How to Do It: Get into a very low squat to the point where you can touch the sand with both fingertips. Begin by pushing off your hands and swiping into the sand as you bring your legs forward. Both hands swipe at the sand followed by both legs landing forward and at the side of both hands. You may also know this as a frog hop or gorilla hop.
Workout Two: Abs Only
Directions: Do three rounds of this core training circuit.
How to Do It: Lie on your back with feet together and arms extended overhead. This is the starting position. Simultaneously reach both arms toward both feet as you raise both legs towards the sky. Your feet should meet your fingers above your torso, making a “V” shape. That’s one rep.
Exercise: Side Plank With Rotation
How to Do It: Get into side plank position with one elbow on the ground and both feet stacked on top of one another. With the free hand, swipe under your body then rotate the arm toward the sky until it’s fully straight. That’s one rep on one side.
Reps: Ten each side (20 total)
Exercise: Wide Mountain Climbers
How to Do It: Get into a push-up position with toes pointed into the sand about six inches apart. Bring your right foot to the outside of your right hand so that the heel touches the sand (this requires good flexibility). Return the right foot back to the middle. While keeping your core tight and hips in a straight line, bring the left foot to the outside of the left hand so that the heel touches the sand. Return left foot back to center. That’s one rep each side.
Reps: Ten each side (20 total)
Exercise: Abdominal Twist
How to Do It: Sit on the sand with knees bent. Pretend like you’re holding a ball or weight. Use a weight if you have one, of course. Twist towards the right, placing your hands (or the weight) into the sand next to your hip. Now twist towards the left, placing your hands in the sand next to your other hip. That’s one rep each side. You can make this harder by keeping the legs off the ground and in a straight line.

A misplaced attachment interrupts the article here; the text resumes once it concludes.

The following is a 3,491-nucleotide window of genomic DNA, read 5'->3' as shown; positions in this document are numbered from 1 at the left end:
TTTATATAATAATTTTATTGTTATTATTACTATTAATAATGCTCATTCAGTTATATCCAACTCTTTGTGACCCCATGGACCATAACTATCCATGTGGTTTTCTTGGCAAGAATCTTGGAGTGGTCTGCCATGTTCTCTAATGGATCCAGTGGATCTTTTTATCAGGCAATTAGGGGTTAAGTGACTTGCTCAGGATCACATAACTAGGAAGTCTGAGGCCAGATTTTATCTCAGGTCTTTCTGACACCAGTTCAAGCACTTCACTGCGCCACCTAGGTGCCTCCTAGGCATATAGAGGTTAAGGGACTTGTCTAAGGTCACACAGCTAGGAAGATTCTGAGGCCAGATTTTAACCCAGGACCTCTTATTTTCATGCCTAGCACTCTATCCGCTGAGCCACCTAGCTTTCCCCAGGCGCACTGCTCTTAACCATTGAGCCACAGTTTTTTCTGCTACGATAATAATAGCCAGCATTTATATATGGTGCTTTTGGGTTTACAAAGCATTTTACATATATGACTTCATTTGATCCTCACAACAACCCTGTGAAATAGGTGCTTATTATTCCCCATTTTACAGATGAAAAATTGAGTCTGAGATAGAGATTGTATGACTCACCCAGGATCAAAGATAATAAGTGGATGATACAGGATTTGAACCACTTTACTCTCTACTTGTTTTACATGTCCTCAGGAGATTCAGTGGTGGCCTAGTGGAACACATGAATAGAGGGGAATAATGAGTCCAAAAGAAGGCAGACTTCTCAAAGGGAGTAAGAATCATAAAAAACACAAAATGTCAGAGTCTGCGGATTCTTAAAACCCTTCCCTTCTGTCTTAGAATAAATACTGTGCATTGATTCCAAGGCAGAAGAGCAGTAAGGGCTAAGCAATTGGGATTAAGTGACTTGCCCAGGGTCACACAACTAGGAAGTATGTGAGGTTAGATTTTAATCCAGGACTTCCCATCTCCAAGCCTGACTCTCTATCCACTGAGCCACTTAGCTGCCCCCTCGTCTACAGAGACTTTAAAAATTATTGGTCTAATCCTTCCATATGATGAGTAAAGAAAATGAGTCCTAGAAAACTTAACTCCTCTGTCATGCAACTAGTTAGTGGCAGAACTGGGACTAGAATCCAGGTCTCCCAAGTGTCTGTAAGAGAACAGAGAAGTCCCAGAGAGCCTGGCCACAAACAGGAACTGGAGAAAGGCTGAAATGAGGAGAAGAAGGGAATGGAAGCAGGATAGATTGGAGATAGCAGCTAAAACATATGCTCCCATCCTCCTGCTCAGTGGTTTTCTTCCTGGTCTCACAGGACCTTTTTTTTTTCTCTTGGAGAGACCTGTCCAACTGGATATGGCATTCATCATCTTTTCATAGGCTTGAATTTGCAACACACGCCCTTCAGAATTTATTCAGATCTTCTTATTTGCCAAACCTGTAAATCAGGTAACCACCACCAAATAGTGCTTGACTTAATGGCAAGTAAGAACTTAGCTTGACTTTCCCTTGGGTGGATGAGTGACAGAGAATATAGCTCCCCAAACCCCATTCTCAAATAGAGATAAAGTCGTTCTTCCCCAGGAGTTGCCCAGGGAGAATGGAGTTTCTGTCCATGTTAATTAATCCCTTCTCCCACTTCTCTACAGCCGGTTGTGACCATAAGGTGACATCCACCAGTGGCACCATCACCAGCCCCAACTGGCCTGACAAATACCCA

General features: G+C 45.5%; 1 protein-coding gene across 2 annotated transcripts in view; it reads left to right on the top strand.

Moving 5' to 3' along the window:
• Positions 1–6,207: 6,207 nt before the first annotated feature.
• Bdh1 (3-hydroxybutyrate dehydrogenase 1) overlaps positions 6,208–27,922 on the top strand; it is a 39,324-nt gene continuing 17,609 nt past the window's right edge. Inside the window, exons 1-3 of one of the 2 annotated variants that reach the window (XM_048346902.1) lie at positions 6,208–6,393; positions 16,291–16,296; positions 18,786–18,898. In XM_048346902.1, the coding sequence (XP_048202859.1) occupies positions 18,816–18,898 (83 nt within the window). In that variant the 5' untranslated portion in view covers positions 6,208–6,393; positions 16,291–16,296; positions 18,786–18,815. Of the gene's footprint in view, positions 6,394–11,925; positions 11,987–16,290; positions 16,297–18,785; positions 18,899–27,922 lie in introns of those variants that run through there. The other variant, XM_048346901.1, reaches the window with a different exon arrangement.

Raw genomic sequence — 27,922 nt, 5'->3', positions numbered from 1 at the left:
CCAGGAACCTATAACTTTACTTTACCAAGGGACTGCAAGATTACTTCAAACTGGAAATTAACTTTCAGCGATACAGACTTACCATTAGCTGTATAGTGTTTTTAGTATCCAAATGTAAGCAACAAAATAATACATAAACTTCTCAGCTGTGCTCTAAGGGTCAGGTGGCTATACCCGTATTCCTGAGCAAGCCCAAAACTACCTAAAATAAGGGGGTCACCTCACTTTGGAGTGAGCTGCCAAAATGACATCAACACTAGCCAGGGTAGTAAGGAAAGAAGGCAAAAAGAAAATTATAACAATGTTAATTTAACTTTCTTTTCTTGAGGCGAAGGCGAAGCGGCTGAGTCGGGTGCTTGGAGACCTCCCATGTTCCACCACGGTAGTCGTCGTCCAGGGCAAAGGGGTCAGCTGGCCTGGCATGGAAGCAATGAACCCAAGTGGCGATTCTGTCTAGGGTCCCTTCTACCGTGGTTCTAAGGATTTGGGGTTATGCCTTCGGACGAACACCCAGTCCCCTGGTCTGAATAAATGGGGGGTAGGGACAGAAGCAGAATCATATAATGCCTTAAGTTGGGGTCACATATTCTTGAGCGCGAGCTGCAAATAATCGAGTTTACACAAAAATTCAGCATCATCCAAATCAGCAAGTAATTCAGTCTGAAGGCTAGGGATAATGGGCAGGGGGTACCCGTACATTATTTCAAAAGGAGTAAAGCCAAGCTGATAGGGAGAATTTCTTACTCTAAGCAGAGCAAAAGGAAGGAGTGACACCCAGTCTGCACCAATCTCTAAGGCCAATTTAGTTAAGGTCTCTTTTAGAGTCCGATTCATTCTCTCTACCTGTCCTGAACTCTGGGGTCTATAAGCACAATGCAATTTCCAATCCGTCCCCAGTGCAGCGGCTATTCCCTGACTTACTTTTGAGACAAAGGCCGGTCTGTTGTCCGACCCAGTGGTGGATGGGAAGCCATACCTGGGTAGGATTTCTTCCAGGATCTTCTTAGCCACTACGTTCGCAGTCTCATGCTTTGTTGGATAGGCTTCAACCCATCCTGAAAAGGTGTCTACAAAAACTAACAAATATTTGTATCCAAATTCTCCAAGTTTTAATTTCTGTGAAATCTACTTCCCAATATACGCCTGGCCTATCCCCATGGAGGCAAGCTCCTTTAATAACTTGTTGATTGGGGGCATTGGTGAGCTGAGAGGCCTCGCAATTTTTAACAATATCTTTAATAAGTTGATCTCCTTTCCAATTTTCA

Reps: Ten each side
Workout Three: Endurance Workout
Directions: Do four rounds of this simple, yet challenging beach workout, resting as needed between each exercise. Rest no more than three minutes between rounds.
Exercise: 0.25 mile run
How to Do It: Begin this workout with a quarter mile run.
How to Do It: Stand with feet shoulder width apart. Bend down and place your palms on the floor while keeping a straight back. Then, quickly kick both legs behind so that you end up in the top of a push-up position. Jump your legs back up so that they land between your hands. Stand up quickly and jump so that both heels are off of the ground. That’s one rep.
How to Do It: Lie on your back with knees bent at 90 degrees. Place hands behind ears (but don’t crank on your neck). Bring your torso off the ground and forward until elbows touch the knees. Return back to the ground without slamming your back or head into the ground. That’s one rep.
Exercise: Bear Push-ups
How to Do It: Start on all fours with knees and palms touching the sand and wrist stacked under shoulders. Now, remove knees so that they’re one to two inches off the sand, yet still bent. This is the starting position. While keeping a straight back, bend both elbows until your knees tap the sand. Make sure that elbows are tight to your body. Straighten arms again and return to the bear position.
Exercise: Tuck Jumps
How to Do It: Stand with feet hip width apart with knees slightly bent and arms extended straight out in front of you. Jump both feet straight off the sand until knees touch the palms of your outstretched hands. Land softly. That’s one rep.